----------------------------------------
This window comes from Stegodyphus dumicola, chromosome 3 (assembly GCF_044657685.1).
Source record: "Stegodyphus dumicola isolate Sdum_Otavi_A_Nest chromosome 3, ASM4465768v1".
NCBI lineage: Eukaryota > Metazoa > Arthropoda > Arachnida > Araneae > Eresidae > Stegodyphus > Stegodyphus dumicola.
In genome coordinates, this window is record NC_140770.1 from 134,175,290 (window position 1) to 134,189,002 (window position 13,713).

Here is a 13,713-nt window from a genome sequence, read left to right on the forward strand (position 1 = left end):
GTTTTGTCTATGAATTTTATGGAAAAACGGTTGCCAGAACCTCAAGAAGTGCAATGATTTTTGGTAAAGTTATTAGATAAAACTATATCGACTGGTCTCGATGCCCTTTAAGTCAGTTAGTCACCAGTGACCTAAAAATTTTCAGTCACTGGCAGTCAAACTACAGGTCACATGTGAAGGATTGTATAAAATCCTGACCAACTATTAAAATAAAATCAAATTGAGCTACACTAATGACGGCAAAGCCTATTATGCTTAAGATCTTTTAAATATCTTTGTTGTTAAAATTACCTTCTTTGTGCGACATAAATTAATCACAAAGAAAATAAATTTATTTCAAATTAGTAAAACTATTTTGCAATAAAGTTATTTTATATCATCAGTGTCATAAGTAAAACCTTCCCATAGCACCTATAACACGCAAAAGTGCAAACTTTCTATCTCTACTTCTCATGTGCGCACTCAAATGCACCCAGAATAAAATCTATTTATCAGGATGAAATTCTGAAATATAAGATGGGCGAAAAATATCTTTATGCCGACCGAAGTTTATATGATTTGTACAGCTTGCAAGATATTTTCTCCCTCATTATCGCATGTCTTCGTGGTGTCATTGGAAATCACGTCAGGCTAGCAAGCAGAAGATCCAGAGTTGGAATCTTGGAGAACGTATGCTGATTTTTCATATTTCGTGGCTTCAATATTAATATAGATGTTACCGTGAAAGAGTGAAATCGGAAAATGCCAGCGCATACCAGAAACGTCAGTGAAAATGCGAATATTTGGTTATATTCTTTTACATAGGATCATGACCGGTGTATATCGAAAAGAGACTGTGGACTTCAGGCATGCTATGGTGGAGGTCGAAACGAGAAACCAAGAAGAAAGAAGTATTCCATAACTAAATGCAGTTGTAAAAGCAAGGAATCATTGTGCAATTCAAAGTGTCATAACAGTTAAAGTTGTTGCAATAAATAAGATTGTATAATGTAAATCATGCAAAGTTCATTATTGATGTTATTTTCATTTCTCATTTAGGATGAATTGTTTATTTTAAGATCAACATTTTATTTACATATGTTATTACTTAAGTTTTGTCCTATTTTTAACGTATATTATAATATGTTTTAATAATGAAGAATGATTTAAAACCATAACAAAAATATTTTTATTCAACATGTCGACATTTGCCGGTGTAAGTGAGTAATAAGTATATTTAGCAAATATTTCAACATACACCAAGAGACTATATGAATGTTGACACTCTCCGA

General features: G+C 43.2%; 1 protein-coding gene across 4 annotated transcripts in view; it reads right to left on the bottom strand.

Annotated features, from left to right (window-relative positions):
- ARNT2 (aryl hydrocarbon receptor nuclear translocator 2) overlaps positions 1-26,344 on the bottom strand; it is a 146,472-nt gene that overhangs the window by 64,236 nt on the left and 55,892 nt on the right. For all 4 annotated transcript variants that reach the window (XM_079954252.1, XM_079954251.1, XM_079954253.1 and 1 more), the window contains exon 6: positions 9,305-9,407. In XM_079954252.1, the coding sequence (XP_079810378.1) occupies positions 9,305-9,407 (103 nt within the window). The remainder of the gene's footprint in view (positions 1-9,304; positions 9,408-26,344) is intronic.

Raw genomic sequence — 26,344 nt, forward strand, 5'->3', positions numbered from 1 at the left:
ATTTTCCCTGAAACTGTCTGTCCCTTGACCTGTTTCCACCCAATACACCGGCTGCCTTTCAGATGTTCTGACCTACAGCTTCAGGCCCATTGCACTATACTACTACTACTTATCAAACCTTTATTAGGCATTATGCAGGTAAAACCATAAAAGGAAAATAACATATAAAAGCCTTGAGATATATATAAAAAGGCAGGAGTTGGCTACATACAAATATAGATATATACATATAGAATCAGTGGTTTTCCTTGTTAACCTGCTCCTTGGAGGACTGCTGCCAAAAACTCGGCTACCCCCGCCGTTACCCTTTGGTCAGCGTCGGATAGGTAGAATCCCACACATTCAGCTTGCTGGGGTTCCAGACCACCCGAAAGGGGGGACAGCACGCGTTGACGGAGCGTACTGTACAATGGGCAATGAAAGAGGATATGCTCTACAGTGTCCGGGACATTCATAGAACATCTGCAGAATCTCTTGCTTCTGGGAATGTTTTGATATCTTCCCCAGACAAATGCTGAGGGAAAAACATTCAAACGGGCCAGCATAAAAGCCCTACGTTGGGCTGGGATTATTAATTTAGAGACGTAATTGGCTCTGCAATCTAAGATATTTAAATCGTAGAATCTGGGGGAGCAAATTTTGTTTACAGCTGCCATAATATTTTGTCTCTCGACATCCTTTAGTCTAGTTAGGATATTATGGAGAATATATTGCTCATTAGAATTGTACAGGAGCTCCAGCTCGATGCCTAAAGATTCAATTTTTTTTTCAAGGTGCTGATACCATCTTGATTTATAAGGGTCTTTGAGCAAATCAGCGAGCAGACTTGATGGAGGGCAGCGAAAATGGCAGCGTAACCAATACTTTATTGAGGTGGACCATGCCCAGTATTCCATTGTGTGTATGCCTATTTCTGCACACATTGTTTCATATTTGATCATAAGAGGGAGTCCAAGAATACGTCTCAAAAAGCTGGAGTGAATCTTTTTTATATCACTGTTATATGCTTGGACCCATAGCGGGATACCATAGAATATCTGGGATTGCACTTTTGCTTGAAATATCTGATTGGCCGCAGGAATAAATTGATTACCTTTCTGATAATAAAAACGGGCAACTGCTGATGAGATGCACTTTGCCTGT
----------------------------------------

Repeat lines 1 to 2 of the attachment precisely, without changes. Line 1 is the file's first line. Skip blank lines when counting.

This window comes from Stegodyphus dumicola, chromosome 3 (assembly GCF_044657685.1).
Source record: "Stegodyphus dumicola isolate Sdum_Otavi_A_Nest chromosome 3, ASM4465768v1".